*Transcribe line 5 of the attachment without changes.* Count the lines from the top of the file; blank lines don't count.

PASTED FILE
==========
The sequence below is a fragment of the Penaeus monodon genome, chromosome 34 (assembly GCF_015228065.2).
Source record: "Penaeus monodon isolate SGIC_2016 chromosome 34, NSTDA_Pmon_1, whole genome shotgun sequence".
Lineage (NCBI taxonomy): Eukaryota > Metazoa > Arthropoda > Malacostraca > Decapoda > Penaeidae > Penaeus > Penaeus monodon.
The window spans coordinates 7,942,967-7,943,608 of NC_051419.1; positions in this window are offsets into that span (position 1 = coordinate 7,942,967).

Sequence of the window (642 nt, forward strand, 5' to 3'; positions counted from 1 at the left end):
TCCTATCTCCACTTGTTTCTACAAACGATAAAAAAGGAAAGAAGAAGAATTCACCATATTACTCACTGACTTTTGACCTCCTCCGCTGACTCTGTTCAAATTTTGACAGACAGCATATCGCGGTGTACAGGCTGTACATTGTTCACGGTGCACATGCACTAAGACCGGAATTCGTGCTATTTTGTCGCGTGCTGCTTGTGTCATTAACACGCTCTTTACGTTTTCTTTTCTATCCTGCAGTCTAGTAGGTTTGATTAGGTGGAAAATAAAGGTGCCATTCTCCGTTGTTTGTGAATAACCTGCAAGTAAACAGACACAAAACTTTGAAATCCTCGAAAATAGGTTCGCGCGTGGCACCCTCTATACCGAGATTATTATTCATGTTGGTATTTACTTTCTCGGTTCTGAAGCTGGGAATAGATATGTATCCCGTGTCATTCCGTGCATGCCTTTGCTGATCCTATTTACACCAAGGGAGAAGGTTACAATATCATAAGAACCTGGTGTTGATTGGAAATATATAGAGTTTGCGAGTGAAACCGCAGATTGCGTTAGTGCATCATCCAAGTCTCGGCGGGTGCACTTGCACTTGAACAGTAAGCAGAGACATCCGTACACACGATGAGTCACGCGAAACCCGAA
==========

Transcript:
Sequence of the window (642 nt, forward strand, 5' to 3'; positions counted from 1 at the left end):